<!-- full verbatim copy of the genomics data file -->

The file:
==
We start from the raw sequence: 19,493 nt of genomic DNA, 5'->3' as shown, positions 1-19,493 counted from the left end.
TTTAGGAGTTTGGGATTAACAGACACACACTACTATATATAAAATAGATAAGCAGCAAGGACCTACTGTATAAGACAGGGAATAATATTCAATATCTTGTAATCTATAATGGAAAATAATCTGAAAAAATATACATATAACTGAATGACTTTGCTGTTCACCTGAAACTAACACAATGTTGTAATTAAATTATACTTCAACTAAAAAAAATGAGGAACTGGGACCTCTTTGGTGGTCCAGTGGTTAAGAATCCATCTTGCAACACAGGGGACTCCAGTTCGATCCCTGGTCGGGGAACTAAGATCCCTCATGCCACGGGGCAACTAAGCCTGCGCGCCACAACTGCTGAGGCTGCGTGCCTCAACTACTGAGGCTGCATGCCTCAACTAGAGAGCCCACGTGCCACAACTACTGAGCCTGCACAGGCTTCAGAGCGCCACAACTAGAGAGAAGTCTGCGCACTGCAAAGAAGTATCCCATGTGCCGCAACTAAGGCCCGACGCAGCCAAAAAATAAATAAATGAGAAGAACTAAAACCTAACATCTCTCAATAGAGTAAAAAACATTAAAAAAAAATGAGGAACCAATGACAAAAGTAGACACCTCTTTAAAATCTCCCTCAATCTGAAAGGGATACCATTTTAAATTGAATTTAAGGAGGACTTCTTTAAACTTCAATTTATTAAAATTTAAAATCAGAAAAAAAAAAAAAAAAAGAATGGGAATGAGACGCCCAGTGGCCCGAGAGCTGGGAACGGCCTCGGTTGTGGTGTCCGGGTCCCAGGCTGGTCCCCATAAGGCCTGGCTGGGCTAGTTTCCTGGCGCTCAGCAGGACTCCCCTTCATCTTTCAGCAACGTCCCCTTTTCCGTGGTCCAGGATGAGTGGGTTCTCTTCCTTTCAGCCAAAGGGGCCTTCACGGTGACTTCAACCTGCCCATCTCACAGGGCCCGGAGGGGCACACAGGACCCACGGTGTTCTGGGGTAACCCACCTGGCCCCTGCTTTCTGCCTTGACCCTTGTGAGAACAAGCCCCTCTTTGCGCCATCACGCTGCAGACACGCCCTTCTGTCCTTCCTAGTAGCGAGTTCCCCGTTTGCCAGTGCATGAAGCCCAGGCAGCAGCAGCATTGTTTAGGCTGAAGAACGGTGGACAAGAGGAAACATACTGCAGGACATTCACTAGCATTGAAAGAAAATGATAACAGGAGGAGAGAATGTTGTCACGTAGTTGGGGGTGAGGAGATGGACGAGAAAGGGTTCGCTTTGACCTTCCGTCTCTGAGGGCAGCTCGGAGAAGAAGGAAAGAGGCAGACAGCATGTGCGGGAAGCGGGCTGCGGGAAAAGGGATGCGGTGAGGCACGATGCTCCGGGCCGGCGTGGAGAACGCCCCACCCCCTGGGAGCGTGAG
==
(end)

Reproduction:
We start from the raw sequence: 19,493 nt of genomic DNA, 5'->3' as shown, positions 1-19,493 counted from the left end.
TTTAGGAGTTTGGGATTAACAGACACACACTACTATATATAAAATAGATAAGCAGCAAGGACCTACTGTATAAGACAGGGAATAATATTCAATATCTTGTAATCTATAATGGAAAATAATCTGAAAAAATATACATATAACTGAATGACTTTGCTGTTCACCTGAAACTAACACAATGTTGTAATTAAATTATACTTCAACTAAAAAAAATGAGGAACTGGGACCTCTTTGGTGGTCCAGTGGTTAAGAATCCATCTTGCAACACAGGGGACTCCAGTTCGATCCCTGGTCGGGGAACTAAGATCCCTCATGCCACGGGGCAACTAAGCCTGCGCGCCACAACTGCTGAGGCTGCGTGCCTCAACTACTGAGGCTGCATGCCTCAACTAGAGAGCCCACGTGCCACAACTACTGAGCCTGCACAGGCTTCAGAGCGCCACAACTAGAGAGAAGTCTGCGCACTGCAAAGAAGTATCCCATGTGCCGCAACTAAGGCCCGACGCAGCCAAAAAATAAATAAATGAGAAGAACTAAAACCTAACATCTCTCAATAGAGTAAAAAACATTAAAAAAAAATGAGGAACCAATGACAAAAGTAGACACCTCTTTAAAATCTCCCTCAATCTGAAAGGGATACCATTTTAAATTGAATTTAAGGAGGACTTCTTTAAACTTCAATTTATTAAAATTTAAAATCAGAAAAAAAAAAAAAAAAAGAATGGGAATGAGACGCCCAGTGGCCCGAGAGCTGGGAACGGCCTCGGTTGTGGTGTCCGGGTCCCAGGCTGGTCCCCATAAGGCCTGGCTGGGCTAGTTTCCTGGCGCTCAGCAGGACTCCCCTTCATCTTTCAGCAACGTCCCCTTTTCCGTGGTCCAGGATGAGTGGGTTCTCTTCCTTTCAGCCAAAGGGGCCTTCACGGTGACTTCAACCTGCCCATCTCACAGGGCCCGGAGGGGCACACAGGACCCACGGTGTTCTGGGGTAACCCACCTGGCCCCTGCTTTCTGCCTTGACCCTTGTGAGAACAAGCCCCTCTTTGCGCCATCACGCTGCAGACACGCCCTTCTGTCCTTCCTAGTAGCGAGTTCCCCGTTTGCCAGTGCATGAAGCCCAGGCAGCAGCAGCATTGTTTAGGCTGAAGAACGGTGGACAAGAGGAAACATACTGCAGGACATTCACTAGCATTGAAAGAAAATGATAACAGGAGGAGAGAATGTTGTCACGTAGTTGGGGGTGAGGAGATGGACGAGAAAGGGTTCGCTTTGACCTTCCGTCTCTGAGGGCAGCTCGGAGAAGAAGGAAAGAGGCAGACAGCATGTGCGGGAAGCGGGCTGCGGGAAAAGGGATGCGGTGAGGCACGATGCTCCGGGCCGGCGTGGAGAACGCCCCACCCCCTGGGAGCGTGAG